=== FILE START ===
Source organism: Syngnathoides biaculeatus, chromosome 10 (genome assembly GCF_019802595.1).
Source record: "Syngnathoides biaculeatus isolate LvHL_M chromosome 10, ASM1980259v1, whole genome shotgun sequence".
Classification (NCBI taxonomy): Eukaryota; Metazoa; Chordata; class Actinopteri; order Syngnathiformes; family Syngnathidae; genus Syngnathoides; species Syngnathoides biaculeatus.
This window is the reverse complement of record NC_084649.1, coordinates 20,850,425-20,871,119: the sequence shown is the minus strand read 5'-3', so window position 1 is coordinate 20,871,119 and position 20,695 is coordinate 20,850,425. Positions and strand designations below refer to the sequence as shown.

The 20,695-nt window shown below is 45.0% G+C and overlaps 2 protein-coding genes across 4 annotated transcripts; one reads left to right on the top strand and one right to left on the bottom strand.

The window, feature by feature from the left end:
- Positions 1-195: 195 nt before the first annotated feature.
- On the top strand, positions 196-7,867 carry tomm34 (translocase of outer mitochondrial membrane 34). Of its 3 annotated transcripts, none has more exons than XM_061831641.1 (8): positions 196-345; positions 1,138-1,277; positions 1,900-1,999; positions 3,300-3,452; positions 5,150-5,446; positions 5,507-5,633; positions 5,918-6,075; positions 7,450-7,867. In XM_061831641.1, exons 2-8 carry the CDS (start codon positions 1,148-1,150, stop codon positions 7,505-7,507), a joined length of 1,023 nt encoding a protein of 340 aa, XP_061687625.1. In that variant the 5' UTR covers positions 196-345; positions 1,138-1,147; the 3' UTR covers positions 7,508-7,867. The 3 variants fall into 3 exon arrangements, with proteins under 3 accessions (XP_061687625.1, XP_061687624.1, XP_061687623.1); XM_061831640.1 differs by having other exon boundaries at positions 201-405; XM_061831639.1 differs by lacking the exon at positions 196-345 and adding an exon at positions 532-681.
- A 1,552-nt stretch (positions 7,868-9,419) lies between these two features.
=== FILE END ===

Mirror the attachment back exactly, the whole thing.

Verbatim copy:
Source organism: Syngnathoides biaculeatus, chromosome 10 (genome assembly GCF_019802595.1).
Source record: "Syngnathoides biaculeatus isolate LvHL_M chromosome 10, ASM1980259v1, whole genome shotgun sequence".
Classification (NCBI taxonomy): Eukaryota; Metazoa; Chordata; class Actinopteri; order Syngnathiformes; family Syngnathidae; genus Syngnathoides; species Syngnathoides biaculeatus.
This window is the reverse complement of record NC_084649.1, coordinates 20,850,425-20,871,119: the sequence shown is the minus strand read 5'-3', so window position 1 is coordinate 20,871,119 and position 20,695 is coordinate 20,850,425. Positions and strand designations below refer to the sequence as shown.

The 20,695-nt window shown below is 45.0% G+C and overlaps 2 protein-coding genes across 4 annotated transcripts; one reads left to right on the top strand and one right to left on the bottom strand.

The window, feature by feature from the left end:
- Positions 1-195: 195 nt before the first annotated feature.
- On the top strand, positions 196-7,867 carry tomm34 (translocase of outer mitochondrial membrane 34). Of its 3 annotated transcripts, none has more exons than XM_061831641.1 (8): positions 196-345; positions 1,138-1,277; positions 1,900-1,999; positions 3,300-3,452; positions 5,150-5,446; positions 5,507-5,633; positions 5,918-6,075; positions 7,450-7,867. In XM_061831641.1, exons 2-8 carry the CDS (start codon positions 1,148-1,150, stop codon positions 7,505-7,507), a joined length of 1,023 nt encoding a protein of 340 aa, XP_061687625.1. In that variant the 5' UTR covers positions 196-345; positions 1,138-1,147; the 3' UTR covers positions 7,508-7,867. The 3 variants fall into 3 exon arrangements, with proteins under 3 accessions (XP_061687625.1, XP_061687624.1, XP_061687623.1); XM_061831640.1 differs by having other exon boundaries at positions 201-405; XM_061831639.1 differs by lacking the exon at positions 196-345 and adding an exon at positions 532-681.
- A 1,552-nt stretch (positions 7,868-9,419) lies between these two features.